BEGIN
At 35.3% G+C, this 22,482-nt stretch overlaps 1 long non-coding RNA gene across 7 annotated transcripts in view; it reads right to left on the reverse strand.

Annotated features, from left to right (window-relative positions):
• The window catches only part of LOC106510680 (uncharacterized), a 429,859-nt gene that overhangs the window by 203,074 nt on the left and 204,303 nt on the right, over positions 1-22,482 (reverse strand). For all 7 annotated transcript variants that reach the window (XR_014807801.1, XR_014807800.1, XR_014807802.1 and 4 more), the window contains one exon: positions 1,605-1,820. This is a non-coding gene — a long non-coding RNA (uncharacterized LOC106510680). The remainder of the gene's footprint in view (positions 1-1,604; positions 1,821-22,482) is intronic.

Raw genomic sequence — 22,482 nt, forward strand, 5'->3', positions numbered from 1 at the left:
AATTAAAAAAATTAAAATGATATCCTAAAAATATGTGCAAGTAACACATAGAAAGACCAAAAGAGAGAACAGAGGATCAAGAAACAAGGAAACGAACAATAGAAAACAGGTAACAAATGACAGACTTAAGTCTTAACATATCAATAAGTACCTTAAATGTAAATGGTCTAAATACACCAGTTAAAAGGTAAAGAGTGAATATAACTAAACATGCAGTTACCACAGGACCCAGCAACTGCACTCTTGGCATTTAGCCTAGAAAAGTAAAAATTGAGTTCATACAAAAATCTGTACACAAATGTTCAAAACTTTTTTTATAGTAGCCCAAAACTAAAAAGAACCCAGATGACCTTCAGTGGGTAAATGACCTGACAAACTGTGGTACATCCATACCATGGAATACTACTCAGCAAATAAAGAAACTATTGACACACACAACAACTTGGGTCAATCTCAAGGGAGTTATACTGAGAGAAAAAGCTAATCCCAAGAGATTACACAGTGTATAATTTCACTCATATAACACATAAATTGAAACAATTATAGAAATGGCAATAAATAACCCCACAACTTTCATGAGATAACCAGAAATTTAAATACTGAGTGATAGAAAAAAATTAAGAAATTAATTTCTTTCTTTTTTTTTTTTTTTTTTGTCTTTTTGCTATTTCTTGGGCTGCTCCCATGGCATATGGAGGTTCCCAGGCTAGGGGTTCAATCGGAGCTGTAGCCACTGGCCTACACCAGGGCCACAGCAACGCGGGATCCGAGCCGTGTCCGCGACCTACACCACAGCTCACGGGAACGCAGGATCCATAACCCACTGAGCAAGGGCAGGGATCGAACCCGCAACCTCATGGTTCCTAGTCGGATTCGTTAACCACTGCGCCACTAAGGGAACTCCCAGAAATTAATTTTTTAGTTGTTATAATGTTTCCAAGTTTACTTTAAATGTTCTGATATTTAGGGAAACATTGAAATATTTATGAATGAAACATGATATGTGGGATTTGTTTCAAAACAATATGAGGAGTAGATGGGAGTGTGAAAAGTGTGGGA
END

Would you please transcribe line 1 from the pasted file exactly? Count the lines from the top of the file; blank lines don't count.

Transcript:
At 35.3% G+C, this 22,482-nt stretch overlaps 1 long non-coding RNA gene across 7 annotated transcripts in view; it reads right to left on the reverse strand.